During lockdown, I’ve felt compelled to explore the ever-multiplying options for bettering myself and my craft from re-forming a writers group that disbanded years ago, to attending free author seminars, and even writing this blog; but, I’ve also spent days binge watching Legends of Tomorrow and not showering or changing out of my pajamas. Does that make me lazy? A bad person? I don’t think so and I hope you don’t either. Let me explain why.

As a member of my state’s cooperative preschool executive board, I’ve been gathering supportive advice from teachers to share with parents who are feeling overwhelmed. One message keeps coming up – parents don’t have to be perfect. Preschool teachers want to reassure parents that it’s okay to be sad, it’s okay to feel anxious, and it’s okay to forgo any formal learning or school activities during quarantine. In other words, our teachers want parents to be kind to themselves above all. The same sentiment applies to everyone – parents, writers, employees, spouses, students, etc. We may be witnesses to a terrifying and fantastical history but that doesn’t mean we need to accomplish Herculean feats. Instead we can choose to savor extra time with our kids, read, journal, relax, get outside, lie on the couch. Do what we can or do nothing. It’s all okay. History will count us as survivors either way and that’s the most important accomplishment we can achieve at this time.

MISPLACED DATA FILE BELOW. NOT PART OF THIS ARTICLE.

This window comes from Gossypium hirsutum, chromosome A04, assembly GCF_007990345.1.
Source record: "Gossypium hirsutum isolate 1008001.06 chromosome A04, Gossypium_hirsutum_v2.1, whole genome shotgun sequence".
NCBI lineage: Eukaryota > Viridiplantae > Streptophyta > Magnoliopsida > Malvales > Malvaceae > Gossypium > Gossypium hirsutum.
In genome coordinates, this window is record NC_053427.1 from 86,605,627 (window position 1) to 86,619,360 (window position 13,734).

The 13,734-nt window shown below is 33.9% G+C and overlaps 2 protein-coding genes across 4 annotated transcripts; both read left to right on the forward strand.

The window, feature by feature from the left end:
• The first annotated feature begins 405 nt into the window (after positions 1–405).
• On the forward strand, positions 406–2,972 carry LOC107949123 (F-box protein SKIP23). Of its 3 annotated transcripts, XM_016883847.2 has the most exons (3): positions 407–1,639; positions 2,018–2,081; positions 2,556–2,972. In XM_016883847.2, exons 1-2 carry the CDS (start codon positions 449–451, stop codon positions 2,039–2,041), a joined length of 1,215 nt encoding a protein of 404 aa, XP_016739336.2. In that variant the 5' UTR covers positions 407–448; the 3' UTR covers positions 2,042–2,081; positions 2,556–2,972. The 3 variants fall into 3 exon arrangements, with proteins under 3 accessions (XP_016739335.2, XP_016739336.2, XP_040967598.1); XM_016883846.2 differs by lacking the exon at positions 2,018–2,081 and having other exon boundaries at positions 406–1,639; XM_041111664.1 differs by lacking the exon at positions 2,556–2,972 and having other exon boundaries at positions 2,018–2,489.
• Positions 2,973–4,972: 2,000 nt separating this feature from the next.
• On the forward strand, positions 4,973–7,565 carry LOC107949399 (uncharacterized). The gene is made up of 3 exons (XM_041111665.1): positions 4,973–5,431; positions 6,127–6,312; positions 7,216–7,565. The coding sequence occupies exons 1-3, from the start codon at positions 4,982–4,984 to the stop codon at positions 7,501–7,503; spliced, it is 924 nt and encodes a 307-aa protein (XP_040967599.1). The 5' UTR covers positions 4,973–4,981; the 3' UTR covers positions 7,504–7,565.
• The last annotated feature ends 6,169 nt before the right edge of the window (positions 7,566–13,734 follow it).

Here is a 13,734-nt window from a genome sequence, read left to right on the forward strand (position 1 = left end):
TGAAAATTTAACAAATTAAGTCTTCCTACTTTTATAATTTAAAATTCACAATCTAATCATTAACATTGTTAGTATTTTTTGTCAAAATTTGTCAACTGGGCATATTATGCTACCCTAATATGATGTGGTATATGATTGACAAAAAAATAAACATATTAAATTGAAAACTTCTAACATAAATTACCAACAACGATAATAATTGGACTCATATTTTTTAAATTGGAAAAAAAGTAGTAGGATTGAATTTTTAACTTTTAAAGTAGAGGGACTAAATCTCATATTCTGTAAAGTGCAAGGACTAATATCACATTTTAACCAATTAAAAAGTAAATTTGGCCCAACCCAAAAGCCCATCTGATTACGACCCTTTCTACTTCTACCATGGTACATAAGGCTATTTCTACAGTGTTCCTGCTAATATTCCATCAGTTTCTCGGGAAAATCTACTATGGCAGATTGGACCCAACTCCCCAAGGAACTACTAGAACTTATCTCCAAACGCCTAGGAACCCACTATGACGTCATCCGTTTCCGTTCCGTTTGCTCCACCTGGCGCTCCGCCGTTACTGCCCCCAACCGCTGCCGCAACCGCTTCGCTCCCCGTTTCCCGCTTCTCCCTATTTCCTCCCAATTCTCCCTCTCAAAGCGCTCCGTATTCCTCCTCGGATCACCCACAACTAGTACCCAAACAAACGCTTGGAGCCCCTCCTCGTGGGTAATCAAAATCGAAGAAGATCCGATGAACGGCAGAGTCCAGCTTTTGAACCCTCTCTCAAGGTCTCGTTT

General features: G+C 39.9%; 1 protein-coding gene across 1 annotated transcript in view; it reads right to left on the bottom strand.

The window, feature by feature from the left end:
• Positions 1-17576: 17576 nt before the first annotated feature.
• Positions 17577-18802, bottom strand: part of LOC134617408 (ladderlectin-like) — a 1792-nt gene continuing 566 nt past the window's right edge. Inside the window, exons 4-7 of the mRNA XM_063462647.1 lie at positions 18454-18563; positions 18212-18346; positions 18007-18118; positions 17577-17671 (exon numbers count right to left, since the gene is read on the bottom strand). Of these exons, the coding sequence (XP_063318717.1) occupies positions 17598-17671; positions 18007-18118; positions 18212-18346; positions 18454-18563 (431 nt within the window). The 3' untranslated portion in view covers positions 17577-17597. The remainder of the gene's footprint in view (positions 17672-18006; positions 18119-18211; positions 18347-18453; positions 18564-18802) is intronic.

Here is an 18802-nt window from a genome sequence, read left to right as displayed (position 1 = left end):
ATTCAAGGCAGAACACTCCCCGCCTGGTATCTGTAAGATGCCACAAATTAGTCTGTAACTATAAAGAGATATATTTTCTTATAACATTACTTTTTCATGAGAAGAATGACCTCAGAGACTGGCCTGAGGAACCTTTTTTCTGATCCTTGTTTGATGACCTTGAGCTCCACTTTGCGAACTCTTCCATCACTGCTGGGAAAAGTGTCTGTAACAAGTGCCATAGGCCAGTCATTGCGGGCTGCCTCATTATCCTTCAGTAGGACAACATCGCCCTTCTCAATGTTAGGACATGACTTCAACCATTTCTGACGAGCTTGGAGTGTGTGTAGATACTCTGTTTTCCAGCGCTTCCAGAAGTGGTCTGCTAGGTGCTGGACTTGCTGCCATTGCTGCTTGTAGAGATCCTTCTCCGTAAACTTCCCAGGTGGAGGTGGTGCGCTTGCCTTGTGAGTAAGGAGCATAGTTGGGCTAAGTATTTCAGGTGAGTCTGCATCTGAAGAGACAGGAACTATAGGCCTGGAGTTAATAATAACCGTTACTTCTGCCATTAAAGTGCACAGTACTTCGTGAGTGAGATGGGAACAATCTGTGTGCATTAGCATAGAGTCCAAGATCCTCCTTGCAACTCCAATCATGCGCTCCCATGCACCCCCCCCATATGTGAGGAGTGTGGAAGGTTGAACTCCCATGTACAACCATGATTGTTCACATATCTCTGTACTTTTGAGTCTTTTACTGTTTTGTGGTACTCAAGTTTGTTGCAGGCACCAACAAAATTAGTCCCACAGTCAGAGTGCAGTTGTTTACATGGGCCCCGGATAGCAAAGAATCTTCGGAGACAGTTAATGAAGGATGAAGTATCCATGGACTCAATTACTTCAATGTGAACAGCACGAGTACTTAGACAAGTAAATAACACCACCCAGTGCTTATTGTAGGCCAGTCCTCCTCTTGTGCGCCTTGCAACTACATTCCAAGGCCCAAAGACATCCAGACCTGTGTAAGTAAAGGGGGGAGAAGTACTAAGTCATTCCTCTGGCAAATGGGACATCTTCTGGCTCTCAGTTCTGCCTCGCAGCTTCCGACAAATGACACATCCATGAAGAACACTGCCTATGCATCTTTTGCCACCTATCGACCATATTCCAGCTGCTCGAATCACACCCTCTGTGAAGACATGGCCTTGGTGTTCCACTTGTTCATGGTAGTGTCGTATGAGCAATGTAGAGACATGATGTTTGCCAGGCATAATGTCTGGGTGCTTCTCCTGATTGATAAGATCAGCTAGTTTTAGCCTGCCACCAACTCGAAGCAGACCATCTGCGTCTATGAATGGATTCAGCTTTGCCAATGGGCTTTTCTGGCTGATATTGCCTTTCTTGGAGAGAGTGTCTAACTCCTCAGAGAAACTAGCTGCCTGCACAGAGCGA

Available on Amazon and other online retailers.

 

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blizzard

 

FREEZING TO DEATH IS NOT AN OPTION WHEN YOUR FRIENDS ARE DEPENDING ON YOU TO SAVE THEIR LIVES… On January 12, 1888, the people of the Dakota territory were enjoying an unusually warm day, the first break from the snow they’d had in weeks. Children walked to school and homesteaders did chores completely unaware that a dangerous storm was barreling toward them. That morning, new immigrants Carl and Carrie arrived at their one-room school house. Carrie was eager to practice English while Carl secretly plotted to return to Norway and leave America and its hardships far behind. He’d been attacked by a wolf, bullied by a classmate, and over-worked by his father who’d insisted Carl help carve the family’s new farm out of the tough prairie sod. But, soon, 14-year-old Carl would face something far worse – the deadliest blizzard in U.S. history. 

Available on Amazon and other online retailers.

 

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peters